With the Big Six flummoxed following the Hollywood model with increasing commitment to only tentpole titles rich in star power but often absent soulfully satisfying, original content, authors everywhere are now embracing the economic advantages of bucking the old path to publication by going straight to ebook. And with Amazon now having become a publisher with five imprints, and ramifications yet to unfold, things have gotten pretty interesting in today’s publishing world. For a lot of writers, however, both new and accomplished, things have just gotten confusing. Do the risks outweigh the rewards? Is the real cost of author empowerment sacrificing time to actually write? When is the traditional route to release no longer relevant? Why?
Though we addressed a lot of these issues at SD25, over the past three months a lot’s gone down in the industry. The tides require parting in effort to navigate these turbulent seas successfully. While it’s safe to say that this is the best of times for writers, it’s also the mess of times for many. The future of publishing is here. Chase it or reign it in and ride it–that’s what we’ll devote a good amount of attention to in Newport Beach. (Excuse the messed up metaphor, sorry.) In the meantime, Gayle Carline has a new book out on Kindle this week, Hit or Missus (A Peri Minneopa Mystery). With the tagline, “A friend will help you move–a good friend will help you move a body,” you know that, as usual, Gayle’s gonna give you a refreshingly fun read.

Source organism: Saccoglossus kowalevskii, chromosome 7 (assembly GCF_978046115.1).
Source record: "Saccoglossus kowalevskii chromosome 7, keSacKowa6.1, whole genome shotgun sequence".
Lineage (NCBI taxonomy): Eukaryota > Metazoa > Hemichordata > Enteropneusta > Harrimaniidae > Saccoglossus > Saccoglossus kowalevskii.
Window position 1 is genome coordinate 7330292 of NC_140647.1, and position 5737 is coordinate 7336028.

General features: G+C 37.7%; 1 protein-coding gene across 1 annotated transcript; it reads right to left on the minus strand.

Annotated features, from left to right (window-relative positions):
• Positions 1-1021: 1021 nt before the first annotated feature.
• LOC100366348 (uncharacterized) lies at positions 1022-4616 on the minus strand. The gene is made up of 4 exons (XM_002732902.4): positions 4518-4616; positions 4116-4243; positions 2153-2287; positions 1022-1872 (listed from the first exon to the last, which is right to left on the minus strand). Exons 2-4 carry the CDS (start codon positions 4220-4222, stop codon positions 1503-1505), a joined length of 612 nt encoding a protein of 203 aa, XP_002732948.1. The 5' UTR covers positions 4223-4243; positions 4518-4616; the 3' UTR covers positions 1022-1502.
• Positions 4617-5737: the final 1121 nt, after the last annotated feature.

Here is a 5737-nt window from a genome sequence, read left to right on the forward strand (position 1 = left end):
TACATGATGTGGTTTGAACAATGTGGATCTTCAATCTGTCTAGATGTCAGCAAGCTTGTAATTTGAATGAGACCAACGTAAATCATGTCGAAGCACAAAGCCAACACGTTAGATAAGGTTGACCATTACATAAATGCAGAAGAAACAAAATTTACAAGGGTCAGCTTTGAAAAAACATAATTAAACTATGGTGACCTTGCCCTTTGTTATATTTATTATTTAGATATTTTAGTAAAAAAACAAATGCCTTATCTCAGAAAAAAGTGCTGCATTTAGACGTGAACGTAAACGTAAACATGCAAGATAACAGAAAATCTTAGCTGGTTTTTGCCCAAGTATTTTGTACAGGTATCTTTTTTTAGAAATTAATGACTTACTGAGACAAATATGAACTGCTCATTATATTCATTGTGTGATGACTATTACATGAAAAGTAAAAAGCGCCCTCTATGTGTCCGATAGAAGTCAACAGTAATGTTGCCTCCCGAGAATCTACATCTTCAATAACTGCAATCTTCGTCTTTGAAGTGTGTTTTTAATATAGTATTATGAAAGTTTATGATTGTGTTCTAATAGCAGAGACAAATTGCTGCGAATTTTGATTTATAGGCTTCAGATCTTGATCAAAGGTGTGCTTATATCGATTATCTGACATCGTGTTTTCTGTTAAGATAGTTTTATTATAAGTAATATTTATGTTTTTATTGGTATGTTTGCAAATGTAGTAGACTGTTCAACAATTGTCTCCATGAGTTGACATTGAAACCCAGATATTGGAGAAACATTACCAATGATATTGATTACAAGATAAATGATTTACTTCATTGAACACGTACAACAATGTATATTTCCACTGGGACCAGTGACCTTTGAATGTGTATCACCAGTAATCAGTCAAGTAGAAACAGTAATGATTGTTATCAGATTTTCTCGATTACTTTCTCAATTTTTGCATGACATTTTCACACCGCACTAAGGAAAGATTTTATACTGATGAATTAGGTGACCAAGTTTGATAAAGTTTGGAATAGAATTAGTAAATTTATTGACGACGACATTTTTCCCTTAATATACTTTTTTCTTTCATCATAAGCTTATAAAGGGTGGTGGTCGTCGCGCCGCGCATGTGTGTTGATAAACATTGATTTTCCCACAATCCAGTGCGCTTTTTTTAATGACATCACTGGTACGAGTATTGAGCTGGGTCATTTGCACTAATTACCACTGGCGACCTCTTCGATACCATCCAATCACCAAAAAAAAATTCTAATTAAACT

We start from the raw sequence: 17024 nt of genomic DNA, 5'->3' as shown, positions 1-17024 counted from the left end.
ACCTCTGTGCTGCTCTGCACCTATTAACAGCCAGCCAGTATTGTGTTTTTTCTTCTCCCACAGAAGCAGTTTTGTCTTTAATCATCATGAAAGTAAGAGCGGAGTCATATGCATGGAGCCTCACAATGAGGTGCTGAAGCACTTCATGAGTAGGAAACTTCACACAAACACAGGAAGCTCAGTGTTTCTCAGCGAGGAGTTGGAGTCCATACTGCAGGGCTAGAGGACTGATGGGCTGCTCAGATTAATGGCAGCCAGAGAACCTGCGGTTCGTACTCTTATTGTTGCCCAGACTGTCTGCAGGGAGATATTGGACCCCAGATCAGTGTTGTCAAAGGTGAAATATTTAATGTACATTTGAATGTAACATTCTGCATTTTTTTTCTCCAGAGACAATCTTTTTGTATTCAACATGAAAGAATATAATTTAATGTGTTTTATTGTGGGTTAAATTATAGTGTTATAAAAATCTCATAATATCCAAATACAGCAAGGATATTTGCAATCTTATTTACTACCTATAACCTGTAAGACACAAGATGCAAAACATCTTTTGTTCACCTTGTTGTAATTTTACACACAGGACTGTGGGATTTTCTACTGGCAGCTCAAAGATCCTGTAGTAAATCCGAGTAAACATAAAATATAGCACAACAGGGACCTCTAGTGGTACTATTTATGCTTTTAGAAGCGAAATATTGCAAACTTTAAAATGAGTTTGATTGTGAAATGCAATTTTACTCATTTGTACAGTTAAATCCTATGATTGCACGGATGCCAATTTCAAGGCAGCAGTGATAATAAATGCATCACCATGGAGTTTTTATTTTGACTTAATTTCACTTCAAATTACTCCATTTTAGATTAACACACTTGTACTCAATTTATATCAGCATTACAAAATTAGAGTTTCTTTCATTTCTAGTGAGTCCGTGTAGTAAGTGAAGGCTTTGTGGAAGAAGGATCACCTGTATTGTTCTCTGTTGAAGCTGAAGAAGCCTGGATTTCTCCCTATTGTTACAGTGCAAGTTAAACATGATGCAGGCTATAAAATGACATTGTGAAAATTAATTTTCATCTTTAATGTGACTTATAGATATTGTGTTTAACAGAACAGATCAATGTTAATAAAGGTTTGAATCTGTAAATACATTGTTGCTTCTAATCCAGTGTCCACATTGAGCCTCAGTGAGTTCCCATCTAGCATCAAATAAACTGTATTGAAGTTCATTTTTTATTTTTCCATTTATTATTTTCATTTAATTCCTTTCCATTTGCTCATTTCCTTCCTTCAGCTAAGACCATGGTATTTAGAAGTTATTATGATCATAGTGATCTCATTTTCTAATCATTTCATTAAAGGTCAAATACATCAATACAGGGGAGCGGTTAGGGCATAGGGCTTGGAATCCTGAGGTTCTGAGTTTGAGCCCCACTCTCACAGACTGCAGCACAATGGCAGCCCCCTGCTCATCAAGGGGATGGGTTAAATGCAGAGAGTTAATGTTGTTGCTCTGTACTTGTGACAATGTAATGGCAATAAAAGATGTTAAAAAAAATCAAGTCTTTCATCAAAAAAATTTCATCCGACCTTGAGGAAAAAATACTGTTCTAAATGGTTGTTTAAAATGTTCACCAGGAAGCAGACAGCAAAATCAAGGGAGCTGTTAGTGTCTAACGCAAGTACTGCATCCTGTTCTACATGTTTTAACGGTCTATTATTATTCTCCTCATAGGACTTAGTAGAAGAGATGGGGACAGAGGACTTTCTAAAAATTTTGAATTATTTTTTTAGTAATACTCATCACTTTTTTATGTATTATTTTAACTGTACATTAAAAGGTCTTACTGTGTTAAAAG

Literary rep. Dana Newman’s aboard for LA9. Dana joined us for the first time at last September’s LA8 and snagged first time conferee Marsha Aizumi’s memoir Two Spirits, One Heart. Just last week Marsha signed the deal with Magnus Books for publication next spring. Good job both!
Longtime hardcore workshoppers Maralys Wills and Matthew J. Pallamary are back, as are others yet to be announced, including more agents, editors, authors and naughty people (you know who you are). Also have our final guest speakers to announce, one of which I failed to make clear last update: Darlene Quinn.
That’s all for now. The $75 Early “Bard” Discount expires June 1. Take advantage of it, if for no other reason, to keep somebody else from getting it!